Once a set {Q_{d}(f)} is chosen, it is used to compute r(t), as given in Eq. 8. Then that r(t) is used in Eq. 7 to deconvolve v(t), yielding b(t), the best estimate of b(t). b(t) may not equal b(t) for a number of reasons:
1. Residual noise.
2. {Q_{d}(f)} ≠ {Q_{c}(f)} in the bandpass of interest due to adjustments.
3. Filtering of frequencies that are in b(t).
4. Windowing of timedomain functions. In any of the frequencydomain calculations related to timedomain sequences or data, windowing functions may need to be applied, at some sacrifice in accuracy, as is well known in the art. Hanning and Hamming
Windowing methods are disclosed in Press et al., Numerical Recipes in C, The Art of
Scientific Computing, 2nd Ed„ (1992) Cambridge Univ. Press, at pp. 553558. In any case where the SNR is initially low, averaging may be used to improve signal detection. Such averaging can occur from cyclic repetition of q(t) (100% duty cycle), with cyclic accumulation of the sum of repeated v(t), normalized by the number of cycles. In this case v(t) will be a circular vector. When calculating r(t) from the frequencydomain in Eq. 8, r(t) will also be circular. No windowing will be needed.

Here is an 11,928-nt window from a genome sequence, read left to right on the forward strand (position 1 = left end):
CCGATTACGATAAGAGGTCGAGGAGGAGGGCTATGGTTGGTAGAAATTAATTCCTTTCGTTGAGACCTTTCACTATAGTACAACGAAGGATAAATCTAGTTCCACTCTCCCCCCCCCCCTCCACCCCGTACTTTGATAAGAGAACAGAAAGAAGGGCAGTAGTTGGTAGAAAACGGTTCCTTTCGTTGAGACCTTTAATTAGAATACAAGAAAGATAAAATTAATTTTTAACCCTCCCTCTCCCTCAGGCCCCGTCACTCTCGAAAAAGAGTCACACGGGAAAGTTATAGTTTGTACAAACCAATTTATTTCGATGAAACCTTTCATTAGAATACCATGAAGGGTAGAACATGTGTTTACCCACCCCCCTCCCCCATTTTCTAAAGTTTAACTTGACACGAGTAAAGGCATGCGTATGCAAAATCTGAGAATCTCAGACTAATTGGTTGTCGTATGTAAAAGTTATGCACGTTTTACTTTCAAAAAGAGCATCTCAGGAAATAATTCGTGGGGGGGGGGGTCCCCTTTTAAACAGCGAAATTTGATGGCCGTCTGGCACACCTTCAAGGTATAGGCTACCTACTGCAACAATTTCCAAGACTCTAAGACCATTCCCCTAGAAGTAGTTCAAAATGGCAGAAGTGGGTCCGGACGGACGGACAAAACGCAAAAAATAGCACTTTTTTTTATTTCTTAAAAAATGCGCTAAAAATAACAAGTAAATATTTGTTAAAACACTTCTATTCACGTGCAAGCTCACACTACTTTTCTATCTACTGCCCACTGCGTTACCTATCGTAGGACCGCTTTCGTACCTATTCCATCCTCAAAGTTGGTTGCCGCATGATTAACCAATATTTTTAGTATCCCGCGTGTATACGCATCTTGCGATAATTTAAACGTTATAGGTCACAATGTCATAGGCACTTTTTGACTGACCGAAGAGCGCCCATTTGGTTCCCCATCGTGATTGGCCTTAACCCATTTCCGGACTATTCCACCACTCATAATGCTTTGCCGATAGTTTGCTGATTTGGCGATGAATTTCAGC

Another mode of averaging that can be used is a variation on the method of Thornton, etal, (U.S.Patent 5,734,827). Before describing alternatives and variants of QSD, steps in the use of QSD for detecting individual transient responses from a superposed signal with q sequences will be summarized:
1. Select user constraints on variables that will affect the choice of q sequence, including an Slratio less than unity and greater than zero, and
Qmagnitudes in the bandpass greater than 0.5.
2. Create q(t) by selection process utilizing user constraints,
3. Select the members of the set {Q_{d}(f)} with regard to filtering and adjustments, and then use the set to generate r(t). 4. Deliver stimuli to the system under test at the timings of q(t), with 100% duty cycle if averaging.
5, Collect response data in synchrony with the stimuli in step #4, averaging if necessary.
6. Deconvolve v(t) by convolving v(t) with r(t), thus calculating the estimate b(t).